“Another cure is also used: A horrow-pin, a piece of money, and cuttings of the hair and nails of the patient are buried deep down in the earth, on the spot where lie fell in the fit, and he is given a drink of holy water, in which nine hairs from the tail of a black cat have been steeped. (for asthma) Let the patient drink of a potion made of dandelion or of ground ivy, made and used in the same way, with a prayer said over it before drinking.”Lady Wilde, Ancient Cures, Charms and Usages of Ireland, 1890
antibacterial, anticancer and antitumor, antifungal, anti-inflammatory, antioxidant, blood tonic, cholesterol tonic, depurative, digestive tonic, diuretic, immune tonic, liver tonic, nutritive, urinary tract tonic, vulnerary
Ingredients: 24 oz. or 4 cups of dandelion flower heads (fresh flowers with as much stem as gone as possible), 4 oz. or 1/2 cup of vegetable or sunflower oil, 8 oz. or 1 cup of milk or milk substitute, 8 oz. or 1 cup of biscuit mix (or 4 oz. of flour mixed with 4 oz. of corn meal, 1 tbsp. baking powder and 1 egg), 1 tbsp. honey, 1 tsp. cinnamon
Instructions: Mix the biscuit or flour mixture with cinnamon and stir well. Add the honey and milk or milk substitute and continue stirring. Once you have a good batter, dip the flower blossoms into the batter so that both sides are covered. Fry in the oil of your pan placing heads down first until golden brown, then flip and brown on the other side. Place the fritters on a plate to dry lined with a paper towel to soak up the excess oil. Let them cool and enjoy.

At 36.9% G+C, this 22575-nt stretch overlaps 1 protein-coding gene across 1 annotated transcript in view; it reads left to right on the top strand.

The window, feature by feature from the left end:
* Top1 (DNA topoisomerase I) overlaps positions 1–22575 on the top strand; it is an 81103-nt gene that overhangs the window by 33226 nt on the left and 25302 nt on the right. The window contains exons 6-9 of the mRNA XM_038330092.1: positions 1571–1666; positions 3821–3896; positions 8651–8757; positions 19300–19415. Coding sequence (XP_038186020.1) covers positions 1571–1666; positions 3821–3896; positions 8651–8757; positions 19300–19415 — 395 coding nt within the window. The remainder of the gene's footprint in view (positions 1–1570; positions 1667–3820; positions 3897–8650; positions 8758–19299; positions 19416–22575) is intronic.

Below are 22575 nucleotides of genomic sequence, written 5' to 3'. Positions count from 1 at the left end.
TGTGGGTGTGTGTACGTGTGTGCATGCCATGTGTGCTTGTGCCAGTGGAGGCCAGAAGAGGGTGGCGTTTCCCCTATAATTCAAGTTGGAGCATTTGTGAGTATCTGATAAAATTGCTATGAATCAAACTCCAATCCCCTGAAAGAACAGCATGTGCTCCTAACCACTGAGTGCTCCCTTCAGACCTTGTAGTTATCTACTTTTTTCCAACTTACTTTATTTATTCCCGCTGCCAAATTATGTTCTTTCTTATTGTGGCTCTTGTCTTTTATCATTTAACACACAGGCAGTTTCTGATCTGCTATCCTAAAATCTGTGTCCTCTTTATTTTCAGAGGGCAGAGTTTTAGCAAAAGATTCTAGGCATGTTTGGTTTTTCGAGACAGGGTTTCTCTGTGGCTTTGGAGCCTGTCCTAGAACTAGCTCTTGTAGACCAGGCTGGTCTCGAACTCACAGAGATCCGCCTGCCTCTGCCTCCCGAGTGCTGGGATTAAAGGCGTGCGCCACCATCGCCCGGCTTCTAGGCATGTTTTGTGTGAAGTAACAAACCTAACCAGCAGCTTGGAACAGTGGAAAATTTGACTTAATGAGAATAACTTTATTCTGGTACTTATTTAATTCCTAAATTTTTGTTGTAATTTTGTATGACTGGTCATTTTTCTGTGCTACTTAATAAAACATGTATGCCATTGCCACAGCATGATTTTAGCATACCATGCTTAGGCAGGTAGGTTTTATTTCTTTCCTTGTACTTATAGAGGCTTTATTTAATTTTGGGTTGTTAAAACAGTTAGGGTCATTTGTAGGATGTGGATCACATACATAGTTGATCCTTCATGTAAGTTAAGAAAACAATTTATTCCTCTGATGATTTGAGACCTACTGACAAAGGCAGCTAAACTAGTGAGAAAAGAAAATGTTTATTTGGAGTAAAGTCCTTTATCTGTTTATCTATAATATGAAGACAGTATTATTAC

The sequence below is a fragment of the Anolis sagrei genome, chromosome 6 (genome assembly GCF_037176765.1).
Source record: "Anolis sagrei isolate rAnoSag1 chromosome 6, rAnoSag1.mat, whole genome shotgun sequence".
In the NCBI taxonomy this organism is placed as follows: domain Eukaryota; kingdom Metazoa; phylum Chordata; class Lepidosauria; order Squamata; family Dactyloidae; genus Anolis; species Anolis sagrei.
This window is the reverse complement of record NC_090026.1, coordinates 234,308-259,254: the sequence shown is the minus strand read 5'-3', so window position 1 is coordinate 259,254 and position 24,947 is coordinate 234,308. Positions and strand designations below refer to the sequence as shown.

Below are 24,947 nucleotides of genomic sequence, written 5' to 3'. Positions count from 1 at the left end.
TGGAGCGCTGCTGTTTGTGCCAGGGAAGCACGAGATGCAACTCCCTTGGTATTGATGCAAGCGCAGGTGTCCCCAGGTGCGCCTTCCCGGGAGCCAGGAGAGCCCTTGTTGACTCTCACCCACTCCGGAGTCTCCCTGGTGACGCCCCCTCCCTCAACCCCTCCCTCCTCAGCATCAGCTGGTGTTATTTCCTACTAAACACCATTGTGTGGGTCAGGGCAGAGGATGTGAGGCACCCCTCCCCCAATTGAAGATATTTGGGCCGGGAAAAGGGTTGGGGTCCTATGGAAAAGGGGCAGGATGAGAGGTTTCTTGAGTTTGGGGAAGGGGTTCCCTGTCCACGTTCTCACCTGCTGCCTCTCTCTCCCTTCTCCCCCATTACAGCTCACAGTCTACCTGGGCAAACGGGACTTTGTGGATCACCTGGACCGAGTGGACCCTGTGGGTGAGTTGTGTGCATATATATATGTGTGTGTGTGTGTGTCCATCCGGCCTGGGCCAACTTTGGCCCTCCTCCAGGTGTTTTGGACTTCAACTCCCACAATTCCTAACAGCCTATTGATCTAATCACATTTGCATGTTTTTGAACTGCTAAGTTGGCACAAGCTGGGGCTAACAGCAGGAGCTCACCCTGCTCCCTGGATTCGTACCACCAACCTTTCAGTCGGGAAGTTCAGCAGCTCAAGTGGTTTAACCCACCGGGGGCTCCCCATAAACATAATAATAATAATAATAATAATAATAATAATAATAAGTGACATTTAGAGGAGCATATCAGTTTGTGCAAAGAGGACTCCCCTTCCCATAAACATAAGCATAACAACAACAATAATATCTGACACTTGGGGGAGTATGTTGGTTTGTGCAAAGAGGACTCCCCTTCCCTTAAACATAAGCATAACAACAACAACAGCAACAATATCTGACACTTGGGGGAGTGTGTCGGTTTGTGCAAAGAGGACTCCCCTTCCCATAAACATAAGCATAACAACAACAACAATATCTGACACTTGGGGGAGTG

In the spirit of nurturing ourselves both nutritionally and from a longevity perspective, I’d like to invite you on a short meditation back into earthen womb space. If available take 1 tbsp of dandelion root that is ready to be used as an infusion. Bring 8 oz. or 1 cup of almond or oat milk to a warm simmer. Turn off your heat and add in your dried herbs. Allow it to simmer covered for 10 to 15 minutes. Strain your milk, making sure to squeeze the herbs well. Reheat your drink just slightly to a point of warmth that is pleasurable for yourself if necessary. Additionally, I would like you to pick 9 dandelion stems if you have them available, ideally at least 15 to 20 cm or 6 to 8 in length. Thank the plants and cut the stems. Juice them into your warm almond or oat milk infusion by squeezing the stem from top to bottom into your cup. If it’s warm outside I would suggest doing this outside in a quiet place in nature where you can rest in solitude. If this is not possible, then I would do the meditation inside in a warm space, even under a blanket or in front of a fireplace. Once you’re completely comfortable and warm, begin to take intentional sips of your nutritive dandelion infusion.